It's funny.  Laugh.

Lawyer Asks RIAA To Investigate Bush Twins 529

tanman writes "After reading an article in the Miami Herald that said "[President] Bush's twin daughters gave him a CD they had made for him to listen to while exercising," a Florida lawyer calculated statutory damages of $1.8 million and has sent a letter to the RIAA asking that they 'display the same vigor in prosecuting this matter and protecting the rights of your rights-holders that it has displayed in enforcing those rights against other alleged violators.' From the letter: 'This is a serious violation of copyright. As you know, whichever of your member organizations that are right[s]-holders for the copied musical works may be entitled to statutory damages of $150,000.00 per musical work copied.'" Update: 06/22 18:55 GMT by KD : The lawyer in question has retracted his analysis and now says no laws were broken, probably.

Submission + - Dell to let users opt out of bloatware (computerworlduk.com)

jimbojw writes: "Computerworld UK is reporting that Dell now allows buyers to opt out of bloatware, stating "Dell has agreed to give buyers of certain PC models the option to avoid pre-installed software. Buyers of Dimension desktops, Inspiron notebooks and XPS PCs can now click a field in Dell's online order form that will block the installation of productivity software, ISP software, and photo and music software." For Windows users, this could represent a significant time-savings as now the infamous post-boot uninstall marathon may be obsolete. The effect this will have on trendy Mac commercials has yet to be seen."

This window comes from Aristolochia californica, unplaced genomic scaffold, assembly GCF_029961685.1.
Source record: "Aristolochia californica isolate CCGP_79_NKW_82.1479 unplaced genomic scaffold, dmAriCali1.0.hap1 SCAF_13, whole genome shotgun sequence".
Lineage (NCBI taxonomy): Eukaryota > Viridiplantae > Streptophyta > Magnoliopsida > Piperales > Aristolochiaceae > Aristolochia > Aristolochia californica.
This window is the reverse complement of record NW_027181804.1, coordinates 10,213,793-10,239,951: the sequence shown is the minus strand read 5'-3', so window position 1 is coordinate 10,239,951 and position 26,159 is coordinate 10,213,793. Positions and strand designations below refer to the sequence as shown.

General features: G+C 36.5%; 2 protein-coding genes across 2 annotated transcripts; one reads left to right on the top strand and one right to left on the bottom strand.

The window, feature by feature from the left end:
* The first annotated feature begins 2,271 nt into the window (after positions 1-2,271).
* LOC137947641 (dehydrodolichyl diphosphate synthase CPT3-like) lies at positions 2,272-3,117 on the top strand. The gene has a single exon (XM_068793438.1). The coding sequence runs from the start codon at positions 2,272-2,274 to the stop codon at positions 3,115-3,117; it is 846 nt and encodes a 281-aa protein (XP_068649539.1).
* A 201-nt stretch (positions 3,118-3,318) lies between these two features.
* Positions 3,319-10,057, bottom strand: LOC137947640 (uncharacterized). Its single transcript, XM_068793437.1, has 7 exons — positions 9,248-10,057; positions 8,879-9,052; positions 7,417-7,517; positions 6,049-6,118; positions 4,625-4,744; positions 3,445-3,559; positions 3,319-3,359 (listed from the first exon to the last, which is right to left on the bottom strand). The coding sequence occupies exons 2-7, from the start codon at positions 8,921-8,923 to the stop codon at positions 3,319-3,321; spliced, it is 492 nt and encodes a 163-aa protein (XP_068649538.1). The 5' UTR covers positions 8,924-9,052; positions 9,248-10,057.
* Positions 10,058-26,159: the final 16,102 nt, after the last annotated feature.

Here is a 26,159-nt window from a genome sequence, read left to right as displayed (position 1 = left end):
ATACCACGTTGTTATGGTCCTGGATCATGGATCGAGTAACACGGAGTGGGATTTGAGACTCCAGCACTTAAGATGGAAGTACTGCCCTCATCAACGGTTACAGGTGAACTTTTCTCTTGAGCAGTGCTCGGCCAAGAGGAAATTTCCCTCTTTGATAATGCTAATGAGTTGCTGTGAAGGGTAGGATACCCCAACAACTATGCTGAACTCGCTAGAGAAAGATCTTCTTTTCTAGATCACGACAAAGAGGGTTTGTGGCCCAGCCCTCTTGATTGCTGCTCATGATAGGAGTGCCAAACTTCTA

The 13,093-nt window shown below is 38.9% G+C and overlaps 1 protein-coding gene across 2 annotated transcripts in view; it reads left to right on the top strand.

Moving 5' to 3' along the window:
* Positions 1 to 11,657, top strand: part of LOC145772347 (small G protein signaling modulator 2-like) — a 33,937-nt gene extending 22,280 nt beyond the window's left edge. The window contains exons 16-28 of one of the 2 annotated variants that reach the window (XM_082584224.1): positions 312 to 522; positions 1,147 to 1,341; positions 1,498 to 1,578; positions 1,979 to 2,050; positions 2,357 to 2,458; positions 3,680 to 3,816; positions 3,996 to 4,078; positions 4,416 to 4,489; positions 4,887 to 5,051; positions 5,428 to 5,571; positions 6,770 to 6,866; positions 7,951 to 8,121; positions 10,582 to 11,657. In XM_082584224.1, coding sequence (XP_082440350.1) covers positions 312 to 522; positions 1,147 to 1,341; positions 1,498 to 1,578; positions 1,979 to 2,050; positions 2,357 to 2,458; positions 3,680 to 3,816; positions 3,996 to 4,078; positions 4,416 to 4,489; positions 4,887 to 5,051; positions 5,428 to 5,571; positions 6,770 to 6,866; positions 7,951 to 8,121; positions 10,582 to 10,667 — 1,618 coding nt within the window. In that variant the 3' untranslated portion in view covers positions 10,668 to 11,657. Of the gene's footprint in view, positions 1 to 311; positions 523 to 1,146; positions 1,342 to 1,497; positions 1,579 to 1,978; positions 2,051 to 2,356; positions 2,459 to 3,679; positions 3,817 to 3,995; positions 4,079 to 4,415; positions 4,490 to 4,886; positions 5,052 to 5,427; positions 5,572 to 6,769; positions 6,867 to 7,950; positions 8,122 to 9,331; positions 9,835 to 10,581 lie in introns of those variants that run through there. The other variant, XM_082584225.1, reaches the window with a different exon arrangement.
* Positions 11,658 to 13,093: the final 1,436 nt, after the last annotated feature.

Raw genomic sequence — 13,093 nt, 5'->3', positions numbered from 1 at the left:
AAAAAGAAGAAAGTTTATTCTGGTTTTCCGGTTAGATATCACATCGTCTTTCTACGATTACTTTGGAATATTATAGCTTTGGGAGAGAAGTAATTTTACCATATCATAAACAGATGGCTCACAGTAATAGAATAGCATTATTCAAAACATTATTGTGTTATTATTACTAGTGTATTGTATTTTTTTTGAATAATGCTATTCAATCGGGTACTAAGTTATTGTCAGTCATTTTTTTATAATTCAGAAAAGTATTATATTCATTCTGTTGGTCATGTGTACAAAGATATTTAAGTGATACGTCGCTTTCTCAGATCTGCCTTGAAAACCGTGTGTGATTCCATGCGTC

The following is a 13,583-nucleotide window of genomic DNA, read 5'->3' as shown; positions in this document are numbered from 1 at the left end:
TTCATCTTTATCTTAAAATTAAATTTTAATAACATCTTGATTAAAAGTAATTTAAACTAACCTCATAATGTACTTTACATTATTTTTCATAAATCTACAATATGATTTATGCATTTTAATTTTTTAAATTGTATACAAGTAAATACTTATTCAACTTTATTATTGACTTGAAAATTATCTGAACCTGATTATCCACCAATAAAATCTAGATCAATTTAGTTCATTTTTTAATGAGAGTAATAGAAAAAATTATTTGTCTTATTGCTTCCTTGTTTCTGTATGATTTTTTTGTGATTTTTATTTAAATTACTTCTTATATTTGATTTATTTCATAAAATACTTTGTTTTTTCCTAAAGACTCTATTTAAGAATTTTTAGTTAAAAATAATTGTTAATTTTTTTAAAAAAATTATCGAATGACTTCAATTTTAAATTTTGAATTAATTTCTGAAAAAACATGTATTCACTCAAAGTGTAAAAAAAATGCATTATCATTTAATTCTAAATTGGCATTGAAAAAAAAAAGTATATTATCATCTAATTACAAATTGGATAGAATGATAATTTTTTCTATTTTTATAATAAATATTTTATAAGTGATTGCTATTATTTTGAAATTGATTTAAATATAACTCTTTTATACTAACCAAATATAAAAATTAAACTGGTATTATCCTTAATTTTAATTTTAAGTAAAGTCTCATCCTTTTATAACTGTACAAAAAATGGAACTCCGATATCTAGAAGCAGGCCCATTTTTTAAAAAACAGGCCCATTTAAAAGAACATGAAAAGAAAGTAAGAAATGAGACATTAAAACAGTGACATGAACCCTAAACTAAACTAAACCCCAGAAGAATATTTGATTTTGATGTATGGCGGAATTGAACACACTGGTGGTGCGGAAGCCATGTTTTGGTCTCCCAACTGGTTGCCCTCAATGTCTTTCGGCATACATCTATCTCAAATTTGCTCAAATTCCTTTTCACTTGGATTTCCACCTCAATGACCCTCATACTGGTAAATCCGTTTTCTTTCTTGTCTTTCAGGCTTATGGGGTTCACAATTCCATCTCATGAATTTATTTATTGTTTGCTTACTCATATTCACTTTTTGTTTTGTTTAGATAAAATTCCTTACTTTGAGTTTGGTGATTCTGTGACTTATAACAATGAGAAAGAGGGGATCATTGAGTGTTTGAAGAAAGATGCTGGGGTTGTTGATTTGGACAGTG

Earth to Media: This kid is still in jail 462

The popular media's coverage of the Dmitri Sklyarov case is a scandal. 26-year-old programmer and encryption gadfly Sklyarov has been languishing in jail for almost two weeks now, and the popular media has paid almost no attention to his truly outrageous arrest. It's a case that has the ugliest implications not only for the press (online and off) but for open discussion of technology, and especially for the First Amendment, now clearly being undermined in the name of copyright protection by the DMCA. This is the opposite of what copyright law was meant to do.